The old saying goes, “the only thing constant is change.” This concept takes many forms in Round House Theater’s suburb production of Tony Kushner’s groundbreaking musical “Caroline, Or Change.”
Set in Lake Charles, Louisiana in the turbulent 1960s, Caroline Thibodeaux (Nova Y. Payton) works long hours as a maid for 30 dollars a week, a sum she frequently laments is “not enough, not enough.” She is a single mom supporting three children; Emme (Korinn Walfall), Jackie (Elijah J. Mayo) and Joe (Micah Tate), with her oldest son Larry a world away in Vietnam. She is frustrated with her life, feeling stuck working for the Gellmans; a middle-class Jewish family. Young Noah (Griffin McCahill) is struggling with the recent loss of his mother to cancer and his father Stuart’s (Will Gartshore’s) remarriage to family friend Rose (Dorea Schmidt). All three members of the Gellman family are struggling to find their place in the new arrangement, which pushes Noah into a kind of frightened worship of the one constant- Caroline. The meaner she is to him, the more attached he becomes. Things are not improved by the frequent presence of Stuart’s parents (Naomi Jacobson and John Lescault) and their forced cheerfulness.
This superb and deeply emotional production is an absolute triumph.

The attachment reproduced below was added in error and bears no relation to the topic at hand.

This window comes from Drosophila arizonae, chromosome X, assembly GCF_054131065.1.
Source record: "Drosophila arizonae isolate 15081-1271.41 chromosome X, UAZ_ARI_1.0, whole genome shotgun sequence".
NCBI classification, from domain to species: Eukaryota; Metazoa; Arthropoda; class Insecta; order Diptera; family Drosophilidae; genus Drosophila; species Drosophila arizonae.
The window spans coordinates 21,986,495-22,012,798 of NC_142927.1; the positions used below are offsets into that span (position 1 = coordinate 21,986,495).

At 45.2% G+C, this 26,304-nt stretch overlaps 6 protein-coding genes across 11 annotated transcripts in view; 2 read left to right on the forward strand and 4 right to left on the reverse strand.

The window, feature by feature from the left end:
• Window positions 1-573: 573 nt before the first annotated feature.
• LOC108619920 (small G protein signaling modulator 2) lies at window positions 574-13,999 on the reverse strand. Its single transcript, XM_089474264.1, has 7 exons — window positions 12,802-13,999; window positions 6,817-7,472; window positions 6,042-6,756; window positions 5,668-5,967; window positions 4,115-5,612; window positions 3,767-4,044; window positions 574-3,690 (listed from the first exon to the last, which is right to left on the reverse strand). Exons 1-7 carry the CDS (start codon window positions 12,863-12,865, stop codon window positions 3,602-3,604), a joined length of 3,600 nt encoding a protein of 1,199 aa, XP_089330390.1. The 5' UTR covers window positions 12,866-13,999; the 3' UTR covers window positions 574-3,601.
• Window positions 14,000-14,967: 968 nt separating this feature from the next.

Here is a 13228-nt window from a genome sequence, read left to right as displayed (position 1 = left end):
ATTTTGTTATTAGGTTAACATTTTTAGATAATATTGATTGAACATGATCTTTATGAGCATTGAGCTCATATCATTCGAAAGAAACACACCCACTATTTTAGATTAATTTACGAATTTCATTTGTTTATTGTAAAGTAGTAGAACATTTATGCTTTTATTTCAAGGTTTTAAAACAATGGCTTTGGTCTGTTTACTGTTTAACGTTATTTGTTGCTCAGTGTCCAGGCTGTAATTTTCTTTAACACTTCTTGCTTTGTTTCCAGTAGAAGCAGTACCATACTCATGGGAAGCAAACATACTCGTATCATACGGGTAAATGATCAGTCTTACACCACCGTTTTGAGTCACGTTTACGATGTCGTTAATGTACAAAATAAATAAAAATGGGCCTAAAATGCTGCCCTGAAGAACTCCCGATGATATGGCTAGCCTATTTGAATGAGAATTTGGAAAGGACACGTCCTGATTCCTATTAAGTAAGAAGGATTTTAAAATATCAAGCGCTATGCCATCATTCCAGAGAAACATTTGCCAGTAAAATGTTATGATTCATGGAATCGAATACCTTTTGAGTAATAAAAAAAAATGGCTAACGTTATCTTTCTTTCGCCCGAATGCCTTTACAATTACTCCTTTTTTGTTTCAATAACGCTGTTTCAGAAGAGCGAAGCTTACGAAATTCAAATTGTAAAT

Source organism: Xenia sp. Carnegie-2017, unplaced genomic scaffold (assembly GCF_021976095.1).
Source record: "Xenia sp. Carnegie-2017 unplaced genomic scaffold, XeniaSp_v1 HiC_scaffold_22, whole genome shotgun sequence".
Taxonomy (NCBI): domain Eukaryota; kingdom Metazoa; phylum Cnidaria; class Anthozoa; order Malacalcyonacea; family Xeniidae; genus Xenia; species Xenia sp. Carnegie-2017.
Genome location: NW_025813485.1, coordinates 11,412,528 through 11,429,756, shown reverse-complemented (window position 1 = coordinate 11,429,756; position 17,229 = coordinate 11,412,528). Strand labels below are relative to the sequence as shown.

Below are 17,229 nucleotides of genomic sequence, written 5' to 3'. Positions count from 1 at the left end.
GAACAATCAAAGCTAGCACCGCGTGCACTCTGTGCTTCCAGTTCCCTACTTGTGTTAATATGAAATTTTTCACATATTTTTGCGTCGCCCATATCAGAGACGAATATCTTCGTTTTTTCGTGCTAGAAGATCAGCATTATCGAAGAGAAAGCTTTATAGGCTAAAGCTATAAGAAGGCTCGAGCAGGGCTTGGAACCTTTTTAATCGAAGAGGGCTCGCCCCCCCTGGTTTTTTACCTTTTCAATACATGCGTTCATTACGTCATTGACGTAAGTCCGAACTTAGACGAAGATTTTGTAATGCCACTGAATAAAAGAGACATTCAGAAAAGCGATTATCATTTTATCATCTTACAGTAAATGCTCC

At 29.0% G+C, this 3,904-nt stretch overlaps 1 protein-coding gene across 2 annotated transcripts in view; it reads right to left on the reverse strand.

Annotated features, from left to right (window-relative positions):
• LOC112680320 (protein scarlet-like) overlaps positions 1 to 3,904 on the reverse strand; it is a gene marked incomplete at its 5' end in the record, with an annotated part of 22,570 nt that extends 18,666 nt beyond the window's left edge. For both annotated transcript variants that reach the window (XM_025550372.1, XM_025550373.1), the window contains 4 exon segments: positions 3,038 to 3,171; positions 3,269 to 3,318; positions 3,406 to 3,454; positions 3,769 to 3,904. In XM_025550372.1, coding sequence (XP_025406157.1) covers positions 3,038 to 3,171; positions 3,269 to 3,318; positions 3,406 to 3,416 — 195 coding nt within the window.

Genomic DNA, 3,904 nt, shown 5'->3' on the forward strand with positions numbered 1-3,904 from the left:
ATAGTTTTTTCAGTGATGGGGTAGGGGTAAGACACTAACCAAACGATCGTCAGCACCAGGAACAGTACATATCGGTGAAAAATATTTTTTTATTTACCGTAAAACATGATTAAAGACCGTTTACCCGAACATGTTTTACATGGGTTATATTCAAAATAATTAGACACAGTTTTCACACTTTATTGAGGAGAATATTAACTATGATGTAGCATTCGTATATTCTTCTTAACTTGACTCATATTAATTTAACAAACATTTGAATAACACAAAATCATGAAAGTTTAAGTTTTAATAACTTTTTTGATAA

Caroline is also struggling outside of work. She is intensely envious of fellow maid Dotty (Awa Sal Secka) whose employer not only allows her to dress in her own clothes instead of a uniform but also supports her taking night school classes in pursuit of a degree. She also struggles with Emme’s growing pains, as her daughter expresses her desire for more, both in possessions and equality. Because of this stress, she invents companions by personifying the things she interacts with the most; the Washing Machine (Theresa Cunningham), the Dryer (V. Savoy McLLwain) and the Radio (Felicia Curry, Olivia Russell, and Kara Tameika Watkins.) She also personifies the Moon (Delores King Williams), who she looks longing to every night after escaping the basement of the Gellman house where she spends her days.